A Milk Giant Goes Broke as Americans Quit Old Staples

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When Dean Foods was founded in the 1920s, milkmen still delivered pints to homes across the country and a glass of milk was considered a nourishing part of any meal. Nearly a century later, milk is quickly falling out of fashion, and Dean Foods has found itself unable to compete as plant-based and lactose-free alternatives become more popular.

The largest milk company in the United States, saddled with debt and unable to adjust to the changing consumer landscape, filed for bankruptcy protection on Tuesday. It is in talks to sell itself to Dairy Farmers of America.

For legacy food and beverage companies, the situation facing Dean Foods is becoming increasingly familiar. The company was established in 1925, when Samuel E. Dean Sr. purchased an evaporated milk processing facility in northwestern Illinois. Over the decades, it grew to become one of the largest food companies in the United States.

In recent years, however, consumers have moved away from brands — and even entire categories of food — once seen as household staples, creating major headwinds across the packaged food industry. The decline of the dairy industry has emerged as a particularly stark example of how changing tastes are challenging major companies.

“Long ago, the public figured out that diets do just fine without milk and no, we don’t have to drink three glasses a day,” said Marion Nestle, a food studies professor at New York University. “Maybe plant-based milks are the coup de grâce, but this industry just can’t seem to keep up with changing tastes.”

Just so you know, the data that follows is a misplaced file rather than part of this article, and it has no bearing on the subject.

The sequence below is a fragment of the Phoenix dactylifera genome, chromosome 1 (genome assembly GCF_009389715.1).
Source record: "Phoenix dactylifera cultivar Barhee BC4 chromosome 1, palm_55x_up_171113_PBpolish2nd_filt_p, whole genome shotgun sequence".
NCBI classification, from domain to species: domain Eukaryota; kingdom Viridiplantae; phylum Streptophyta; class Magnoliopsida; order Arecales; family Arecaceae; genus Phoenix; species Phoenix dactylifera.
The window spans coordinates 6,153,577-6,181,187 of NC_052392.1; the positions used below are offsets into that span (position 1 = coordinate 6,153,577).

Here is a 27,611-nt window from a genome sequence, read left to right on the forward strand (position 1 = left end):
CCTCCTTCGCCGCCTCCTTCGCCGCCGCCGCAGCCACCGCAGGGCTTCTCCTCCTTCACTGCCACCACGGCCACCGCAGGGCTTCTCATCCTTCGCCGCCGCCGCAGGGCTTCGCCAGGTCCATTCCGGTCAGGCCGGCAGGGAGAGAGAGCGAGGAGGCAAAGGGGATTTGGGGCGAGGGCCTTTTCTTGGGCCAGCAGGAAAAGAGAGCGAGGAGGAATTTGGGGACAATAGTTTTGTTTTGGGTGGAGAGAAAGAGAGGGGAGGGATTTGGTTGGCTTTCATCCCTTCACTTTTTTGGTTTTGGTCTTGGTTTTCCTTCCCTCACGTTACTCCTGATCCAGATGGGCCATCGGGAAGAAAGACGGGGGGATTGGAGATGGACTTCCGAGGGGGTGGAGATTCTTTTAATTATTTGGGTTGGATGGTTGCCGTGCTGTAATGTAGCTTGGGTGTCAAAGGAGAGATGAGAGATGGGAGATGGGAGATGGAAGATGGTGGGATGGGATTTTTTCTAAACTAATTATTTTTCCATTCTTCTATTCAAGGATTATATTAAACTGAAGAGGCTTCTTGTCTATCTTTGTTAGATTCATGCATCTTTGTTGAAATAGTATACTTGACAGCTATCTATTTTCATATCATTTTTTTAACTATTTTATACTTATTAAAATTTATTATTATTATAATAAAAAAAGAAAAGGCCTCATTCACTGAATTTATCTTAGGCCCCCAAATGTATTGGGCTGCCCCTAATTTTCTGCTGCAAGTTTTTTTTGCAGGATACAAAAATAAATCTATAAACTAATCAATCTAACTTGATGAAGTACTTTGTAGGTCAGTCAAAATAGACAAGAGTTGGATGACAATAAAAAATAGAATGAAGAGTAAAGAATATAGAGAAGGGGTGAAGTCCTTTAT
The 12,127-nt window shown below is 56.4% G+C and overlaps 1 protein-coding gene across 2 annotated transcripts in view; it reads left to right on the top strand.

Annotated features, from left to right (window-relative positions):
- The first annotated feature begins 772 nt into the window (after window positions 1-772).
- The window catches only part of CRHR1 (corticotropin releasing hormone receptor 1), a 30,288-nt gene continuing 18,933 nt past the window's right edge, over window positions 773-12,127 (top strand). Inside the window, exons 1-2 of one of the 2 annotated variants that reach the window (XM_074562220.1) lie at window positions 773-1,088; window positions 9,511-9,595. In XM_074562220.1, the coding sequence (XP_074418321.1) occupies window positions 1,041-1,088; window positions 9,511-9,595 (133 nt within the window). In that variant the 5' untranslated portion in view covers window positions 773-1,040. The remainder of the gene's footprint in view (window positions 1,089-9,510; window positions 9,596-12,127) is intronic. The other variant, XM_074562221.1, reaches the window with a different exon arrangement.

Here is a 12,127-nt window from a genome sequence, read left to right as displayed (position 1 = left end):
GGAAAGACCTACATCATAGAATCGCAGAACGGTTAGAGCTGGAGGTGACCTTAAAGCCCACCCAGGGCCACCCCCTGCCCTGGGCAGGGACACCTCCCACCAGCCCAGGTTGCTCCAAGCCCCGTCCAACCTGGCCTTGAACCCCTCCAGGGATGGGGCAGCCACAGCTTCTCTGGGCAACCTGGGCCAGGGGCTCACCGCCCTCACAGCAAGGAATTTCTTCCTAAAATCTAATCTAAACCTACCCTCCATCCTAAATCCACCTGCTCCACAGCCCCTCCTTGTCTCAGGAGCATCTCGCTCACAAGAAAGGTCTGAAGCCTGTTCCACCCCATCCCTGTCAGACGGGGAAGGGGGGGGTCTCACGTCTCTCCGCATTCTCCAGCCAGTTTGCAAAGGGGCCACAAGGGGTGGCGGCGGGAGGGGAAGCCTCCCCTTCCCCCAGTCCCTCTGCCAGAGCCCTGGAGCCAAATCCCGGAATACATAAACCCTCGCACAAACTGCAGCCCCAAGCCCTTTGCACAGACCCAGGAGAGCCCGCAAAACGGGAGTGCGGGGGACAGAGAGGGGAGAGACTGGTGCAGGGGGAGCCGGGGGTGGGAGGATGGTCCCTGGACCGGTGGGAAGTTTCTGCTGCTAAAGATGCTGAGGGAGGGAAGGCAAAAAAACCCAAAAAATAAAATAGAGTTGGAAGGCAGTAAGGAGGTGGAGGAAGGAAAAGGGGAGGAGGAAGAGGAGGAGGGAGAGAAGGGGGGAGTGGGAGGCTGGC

It isn’t just Dean Foods that’s struggling. Outside of the dairy industry, Kraft Heinz also found itself flat-footed as consumer tastes shifted.

In 2015, the merger between Kraft and Heinz, owners of some of the biggest brands in packaged foods, created a giant with $28 billion in annual revenue and dozens of products that are common in American households.

But as the public turned to healthier foods or organic alternatives, the company’s sales and profits plummeted. Kraft Heinz also made steep budget cuts at a time when research and development should have increased, analysts say, with start-ups increasingly taking shelf space away from food giants.

Like Kraft Heinz, Dean Foods watched from the sidelines as smaller rivals dominated the growing market for trendy alternatives, like almond milk and plant-based milk products. In fact, in 2012, the company spun off units of the company that made such alternatives — a move that now looks like a strategic error, analysts said.

It also faced competition from private-label brands developed by supermarket chains like Walmart and Kroger, and did not invest aggressively enough in research and development to keep pace with consumer trends, said Matt Gould, a dairy industry analyst.

Dean Foods and Kraft Heinz “both carry a lot of debt,” Mr. Gould said. “And that constrains your ability to try radically different things.”